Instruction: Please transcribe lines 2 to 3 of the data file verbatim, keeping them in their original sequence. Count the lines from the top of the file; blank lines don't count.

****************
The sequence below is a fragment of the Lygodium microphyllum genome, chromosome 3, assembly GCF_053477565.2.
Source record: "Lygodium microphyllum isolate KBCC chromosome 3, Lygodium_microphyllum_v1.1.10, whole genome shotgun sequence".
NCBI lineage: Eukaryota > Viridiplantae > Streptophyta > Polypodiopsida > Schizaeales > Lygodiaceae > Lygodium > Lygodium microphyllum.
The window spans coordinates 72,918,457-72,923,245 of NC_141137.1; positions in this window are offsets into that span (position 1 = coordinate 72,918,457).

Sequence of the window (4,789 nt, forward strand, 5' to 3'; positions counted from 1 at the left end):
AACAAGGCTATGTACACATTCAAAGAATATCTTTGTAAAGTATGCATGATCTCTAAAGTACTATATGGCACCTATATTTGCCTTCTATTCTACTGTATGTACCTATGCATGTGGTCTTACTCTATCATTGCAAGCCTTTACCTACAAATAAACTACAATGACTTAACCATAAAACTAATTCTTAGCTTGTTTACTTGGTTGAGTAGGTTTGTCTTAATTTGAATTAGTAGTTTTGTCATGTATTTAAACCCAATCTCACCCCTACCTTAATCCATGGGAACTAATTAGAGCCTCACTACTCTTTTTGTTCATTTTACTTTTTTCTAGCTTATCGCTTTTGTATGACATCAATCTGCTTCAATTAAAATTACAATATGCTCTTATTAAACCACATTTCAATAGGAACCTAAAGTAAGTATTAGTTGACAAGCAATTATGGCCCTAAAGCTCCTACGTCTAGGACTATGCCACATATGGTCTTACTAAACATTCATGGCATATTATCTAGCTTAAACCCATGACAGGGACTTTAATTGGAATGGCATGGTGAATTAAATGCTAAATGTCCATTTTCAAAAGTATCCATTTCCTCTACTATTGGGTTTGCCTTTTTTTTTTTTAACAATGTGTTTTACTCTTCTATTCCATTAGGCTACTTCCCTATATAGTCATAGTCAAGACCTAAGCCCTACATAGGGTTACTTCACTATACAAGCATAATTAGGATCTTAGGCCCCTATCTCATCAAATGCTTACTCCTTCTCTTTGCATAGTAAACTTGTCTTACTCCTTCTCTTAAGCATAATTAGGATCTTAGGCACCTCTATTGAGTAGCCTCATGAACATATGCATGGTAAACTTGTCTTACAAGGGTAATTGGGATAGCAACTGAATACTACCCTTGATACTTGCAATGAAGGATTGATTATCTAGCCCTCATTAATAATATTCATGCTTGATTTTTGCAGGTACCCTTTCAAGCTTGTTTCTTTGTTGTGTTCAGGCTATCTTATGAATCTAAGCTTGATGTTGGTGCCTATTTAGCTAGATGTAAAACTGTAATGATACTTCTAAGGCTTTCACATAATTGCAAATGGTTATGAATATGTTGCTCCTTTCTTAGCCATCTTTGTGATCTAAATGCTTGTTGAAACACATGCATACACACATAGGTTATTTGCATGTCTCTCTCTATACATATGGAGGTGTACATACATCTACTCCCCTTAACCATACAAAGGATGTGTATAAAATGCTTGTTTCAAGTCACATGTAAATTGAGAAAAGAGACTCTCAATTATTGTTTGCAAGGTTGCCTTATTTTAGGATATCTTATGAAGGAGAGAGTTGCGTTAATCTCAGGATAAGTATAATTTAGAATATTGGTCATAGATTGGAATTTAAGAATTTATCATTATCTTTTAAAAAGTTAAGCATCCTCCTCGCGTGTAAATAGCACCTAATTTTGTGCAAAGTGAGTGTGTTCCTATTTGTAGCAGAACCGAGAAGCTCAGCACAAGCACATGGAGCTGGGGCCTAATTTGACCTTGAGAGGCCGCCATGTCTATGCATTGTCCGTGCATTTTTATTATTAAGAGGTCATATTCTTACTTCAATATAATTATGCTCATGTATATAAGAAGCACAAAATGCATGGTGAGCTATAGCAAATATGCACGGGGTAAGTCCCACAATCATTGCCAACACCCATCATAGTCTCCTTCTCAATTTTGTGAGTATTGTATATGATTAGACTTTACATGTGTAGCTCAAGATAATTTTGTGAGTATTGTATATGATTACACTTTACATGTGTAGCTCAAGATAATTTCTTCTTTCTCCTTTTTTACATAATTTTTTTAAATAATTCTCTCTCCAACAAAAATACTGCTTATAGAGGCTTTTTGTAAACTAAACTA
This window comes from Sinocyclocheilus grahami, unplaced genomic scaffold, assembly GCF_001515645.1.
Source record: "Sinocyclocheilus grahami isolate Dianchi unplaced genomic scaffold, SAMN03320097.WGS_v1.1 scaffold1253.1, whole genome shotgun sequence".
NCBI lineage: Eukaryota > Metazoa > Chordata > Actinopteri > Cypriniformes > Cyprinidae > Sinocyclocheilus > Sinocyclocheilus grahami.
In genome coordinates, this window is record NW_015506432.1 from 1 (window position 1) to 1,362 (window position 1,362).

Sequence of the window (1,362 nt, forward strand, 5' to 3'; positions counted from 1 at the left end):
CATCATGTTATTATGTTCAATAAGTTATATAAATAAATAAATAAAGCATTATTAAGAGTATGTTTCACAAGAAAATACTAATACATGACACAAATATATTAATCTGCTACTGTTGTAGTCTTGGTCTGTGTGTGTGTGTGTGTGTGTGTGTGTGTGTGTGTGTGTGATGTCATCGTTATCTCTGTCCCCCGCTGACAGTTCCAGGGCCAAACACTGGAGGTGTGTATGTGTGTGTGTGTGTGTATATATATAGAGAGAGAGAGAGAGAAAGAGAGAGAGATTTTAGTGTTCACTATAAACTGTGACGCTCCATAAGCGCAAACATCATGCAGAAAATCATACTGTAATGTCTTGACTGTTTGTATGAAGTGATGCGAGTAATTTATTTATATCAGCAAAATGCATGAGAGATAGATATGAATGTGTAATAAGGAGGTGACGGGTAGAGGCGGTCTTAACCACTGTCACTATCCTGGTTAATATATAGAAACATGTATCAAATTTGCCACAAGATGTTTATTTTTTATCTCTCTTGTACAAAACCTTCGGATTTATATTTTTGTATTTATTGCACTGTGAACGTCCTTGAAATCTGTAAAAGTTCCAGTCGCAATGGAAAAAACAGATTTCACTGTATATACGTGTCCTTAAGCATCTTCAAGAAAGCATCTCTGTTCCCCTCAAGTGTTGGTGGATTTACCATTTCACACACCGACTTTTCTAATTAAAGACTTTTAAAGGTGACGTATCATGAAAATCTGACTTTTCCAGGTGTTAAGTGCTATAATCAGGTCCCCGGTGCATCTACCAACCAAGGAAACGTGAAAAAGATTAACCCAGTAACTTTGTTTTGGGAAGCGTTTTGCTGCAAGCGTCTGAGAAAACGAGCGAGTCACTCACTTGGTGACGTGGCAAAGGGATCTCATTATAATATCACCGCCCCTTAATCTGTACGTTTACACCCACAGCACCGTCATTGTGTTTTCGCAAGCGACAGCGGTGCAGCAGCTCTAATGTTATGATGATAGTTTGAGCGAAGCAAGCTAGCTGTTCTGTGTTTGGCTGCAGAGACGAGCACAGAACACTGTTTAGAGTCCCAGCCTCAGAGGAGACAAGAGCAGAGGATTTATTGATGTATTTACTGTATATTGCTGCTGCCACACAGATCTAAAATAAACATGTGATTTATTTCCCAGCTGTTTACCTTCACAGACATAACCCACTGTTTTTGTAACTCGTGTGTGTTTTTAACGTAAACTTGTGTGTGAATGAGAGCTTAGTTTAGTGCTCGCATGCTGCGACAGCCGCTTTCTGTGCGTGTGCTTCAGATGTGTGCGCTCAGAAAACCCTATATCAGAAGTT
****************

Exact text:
Source record: "Lygodium microphyllum isolate KBCC chromosome 3, Lygodium_microphyllum_v1.1.10, whole genome shotgun sequence".
NCBI lineage: Eukaryota > Viridiplantae > Streptophyta > Polypodiopsida > Schizaeales > Lygodiaceae > Lygodium > Lygodium microphyllum.